This paper reflects on the global goal setting experience of the MDGs and what might be done differently if there is new round of MDGs after 2015.
Overselling Broadband: A Critique of the Recommendation of the Broadband Commission for Digital Development
The Broadband Commission for Digital Development is an ITU (UN International Telecommunications Union) and UNESCO–backed body set up to advocate for greater broadband access worldwide. The commission’s Declaration of Broadband Inclusion for All and other reports call for governments to support ubiquitous fixed broadband access as a vital tool for economic growth and to reach the Millennium Development Goals. Examining the evidence, however, shows that the benefits of broadband are being oversold. Several points stand out: (i) the evidence for a large positive economic impact of broadband is limited; (ii) the impact of broadband rollout on achieving the MDGs would be marginal;(iii) there is little evidence ubiquitous broadband is needed for ‘national competitiveness’ or to benefit from opportunities like business process outsourcing; (iv) the costs of fixed universal broadband rollout dwarf available resources in developing countries; (and so) (v) the case for government subsidy of fixed broadband rollout is very weak. There are, however, some worthwhile policy reforms that could speed broadband rollout without demanding significant government expenditure.
Construction is a vital part of development, but it often falls prey to poor governance and corruption. Making the details of construction contracts public is one proven way to help citizens get what they are paying for.
It is widely agreed that the middle class is vital to progress because of its many virtues, but defining middle class in any meaningful way is difficult. And survey evidence suggests the middle class is not culturally unique, particularly socially progressive, or entrepreneurial.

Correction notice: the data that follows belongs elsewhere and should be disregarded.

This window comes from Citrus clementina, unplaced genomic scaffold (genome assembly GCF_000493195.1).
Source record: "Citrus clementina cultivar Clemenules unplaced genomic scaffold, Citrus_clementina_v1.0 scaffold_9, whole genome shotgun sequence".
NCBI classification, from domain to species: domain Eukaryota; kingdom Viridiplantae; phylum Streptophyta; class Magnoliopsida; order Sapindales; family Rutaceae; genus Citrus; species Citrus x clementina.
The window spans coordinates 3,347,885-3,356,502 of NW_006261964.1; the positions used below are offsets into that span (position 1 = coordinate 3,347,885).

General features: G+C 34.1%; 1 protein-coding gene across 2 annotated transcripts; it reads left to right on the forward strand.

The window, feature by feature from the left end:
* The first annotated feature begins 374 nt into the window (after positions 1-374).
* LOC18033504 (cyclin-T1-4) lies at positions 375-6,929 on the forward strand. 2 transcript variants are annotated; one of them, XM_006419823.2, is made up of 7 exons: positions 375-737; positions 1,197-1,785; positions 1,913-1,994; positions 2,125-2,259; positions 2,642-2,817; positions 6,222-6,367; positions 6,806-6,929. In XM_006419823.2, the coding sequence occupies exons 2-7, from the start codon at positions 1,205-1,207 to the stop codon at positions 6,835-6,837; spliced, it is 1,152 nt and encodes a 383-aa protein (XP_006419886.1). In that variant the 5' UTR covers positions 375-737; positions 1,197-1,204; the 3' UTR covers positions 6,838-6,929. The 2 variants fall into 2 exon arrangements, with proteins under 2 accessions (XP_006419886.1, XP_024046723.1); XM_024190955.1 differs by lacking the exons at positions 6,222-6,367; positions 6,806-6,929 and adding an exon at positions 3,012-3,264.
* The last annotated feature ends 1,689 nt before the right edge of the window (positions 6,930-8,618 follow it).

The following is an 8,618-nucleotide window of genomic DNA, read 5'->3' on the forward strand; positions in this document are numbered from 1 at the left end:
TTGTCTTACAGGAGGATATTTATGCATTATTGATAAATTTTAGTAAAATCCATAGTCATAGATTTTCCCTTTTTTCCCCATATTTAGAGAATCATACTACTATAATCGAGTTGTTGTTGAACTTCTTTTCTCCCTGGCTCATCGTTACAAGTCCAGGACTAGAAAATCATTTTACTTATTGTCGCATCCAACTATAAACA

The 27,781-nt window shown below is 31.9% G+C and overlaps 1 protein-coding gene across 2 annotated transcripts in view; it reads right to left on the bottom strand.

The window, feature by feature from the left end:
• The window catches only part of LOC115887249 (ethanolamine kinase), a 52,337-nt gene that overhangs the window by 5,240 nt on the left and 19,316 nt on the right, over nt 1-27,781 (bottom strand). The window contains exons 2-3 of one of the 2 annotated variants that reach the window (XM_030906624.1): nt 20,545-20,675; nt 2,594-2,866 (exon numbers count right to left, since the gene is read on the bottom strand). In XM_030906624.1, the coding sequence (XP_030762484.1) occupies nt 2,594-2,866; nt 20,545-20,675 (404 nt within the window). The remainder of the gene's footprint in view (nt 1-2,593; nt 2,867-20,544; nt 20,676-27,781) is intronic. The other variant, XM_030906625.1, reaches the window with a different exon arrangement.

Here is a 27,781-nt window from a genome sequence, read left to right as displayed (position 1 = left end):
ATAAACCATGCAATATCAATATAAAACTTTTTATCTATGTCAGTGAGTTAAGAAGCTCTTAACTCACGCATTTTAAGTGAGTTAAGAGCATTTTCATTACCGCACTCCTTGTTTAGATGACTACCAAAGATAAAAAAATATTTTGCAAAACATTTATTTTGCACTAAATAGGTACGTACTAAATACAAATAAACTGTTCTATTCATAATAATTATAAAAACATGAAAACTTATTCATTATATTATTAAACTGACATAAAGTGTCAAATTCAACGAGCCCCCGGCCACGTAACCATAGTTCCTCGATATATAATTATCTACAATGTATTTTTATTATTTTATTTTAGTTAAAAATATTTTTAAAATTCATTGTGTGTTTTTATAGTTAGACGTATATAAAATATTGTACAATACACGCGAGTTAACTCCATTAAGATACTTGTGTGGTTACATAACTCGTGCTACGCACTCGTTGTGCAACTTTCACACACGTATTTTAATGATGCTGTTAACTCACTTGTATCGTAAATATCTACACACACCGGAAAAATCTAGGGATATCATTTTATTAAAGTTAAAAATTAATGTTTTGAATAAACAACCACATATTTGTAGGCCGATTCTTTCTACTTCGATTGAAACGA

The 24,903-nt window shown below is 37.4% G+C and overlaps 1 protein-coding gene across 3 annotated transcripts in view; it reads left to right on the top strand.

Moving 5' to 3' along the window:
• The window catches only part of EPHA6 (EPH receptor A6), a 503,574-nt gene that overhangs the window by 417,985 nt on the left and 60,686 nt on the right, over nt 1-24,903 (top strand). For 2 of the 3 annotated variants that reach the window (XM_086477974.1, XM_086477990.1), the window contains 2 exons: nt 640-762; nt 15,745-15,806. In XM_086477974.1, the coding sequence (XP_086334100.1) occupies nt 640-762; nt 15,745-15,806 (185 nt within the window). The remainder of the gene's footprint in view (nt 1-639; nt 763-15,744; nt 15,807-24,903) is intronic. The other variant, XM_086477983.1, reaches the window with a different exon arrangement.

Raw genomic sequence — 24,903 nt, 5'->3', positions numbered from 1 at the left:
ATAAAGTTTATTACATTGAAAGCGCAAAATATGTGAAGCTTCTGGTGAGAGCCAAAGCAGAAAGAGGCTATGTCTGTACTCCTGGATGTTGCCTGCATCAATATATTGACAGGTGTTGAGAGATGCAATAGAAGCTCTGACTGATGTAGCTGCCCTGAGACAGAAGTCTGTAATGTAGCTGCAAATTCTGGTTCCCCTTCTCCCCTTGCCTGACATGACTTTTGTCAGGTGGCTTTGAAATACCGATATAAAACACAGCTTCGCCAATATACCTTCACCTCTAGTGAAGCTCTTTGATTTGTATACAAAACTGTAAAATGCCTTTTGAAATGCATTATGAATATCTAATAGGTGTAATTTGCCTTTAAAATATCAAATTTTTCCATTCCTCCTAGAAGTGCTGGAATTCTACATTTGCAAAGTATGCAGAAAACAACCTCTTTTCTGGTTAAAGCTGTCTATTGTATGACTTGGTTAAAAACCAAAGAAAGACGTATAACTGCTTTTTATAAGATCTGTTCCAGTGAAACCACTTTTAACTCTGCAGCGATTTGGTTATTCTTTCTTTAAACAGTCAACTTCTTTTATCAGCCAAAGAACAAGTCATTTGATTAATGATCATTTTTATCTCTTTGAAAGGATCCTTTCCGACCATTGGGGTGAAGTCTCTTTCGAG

Charles Kenny investigates the complex role development agencies have in promoting technology overseas.
Subjective-well-being (SWB) polls help to illustrate some of the absurdities of taking income per capita as our measure of the ultimate good. Polls do not capture a be-all and end-all measure of the good. Considerable caution is required in the use of such polls for policymaking.
The Best Things in Life are (Nearly) Free: Technology, Knowledge and Global Health - Working Paper 252
In this paper, background to Kenny’s book Getting Better, the authors investigate the cross-country determinants of health improvements and describe the implications for development policy.
Charles Kenny takes a look at the Peace Corps, fifty years after its founding. Demand from developing countries for volunteers outstrips the Peace Corps’ capacity to respond. Nonetheless, he argues, the agency operates on a model designed for a very different world, and an evolutionary change in that model from a government-operated program to a grant-making system closer to the Fulbright scholarships could result in a higher effectiveness in meeting the Peace Corps’ fundamental goals over its next fifty years of life.
In his latest essay, Charles Kenny seeks to revive Solow's model of exogenous growth; growth driven by the global diffusion of new technologies and ideas. He suggests that when it comes to quality of life improvements, institutions may be less important than exogenous factors, like new vaccines, oral re-hydration therapies, or improvements in hygiene and education practices.
Charles Kenny attempts to dispel development pessimists' fears in this essay summarizing his latest book Getting Better: Why Global Development Is Succeeding - And How We can Improve the World Even More (Basic Books). According to Charles, better health, education, greater access to civil and political rights, infrastructure and even beer, are all signs historic progress being made in the developing world.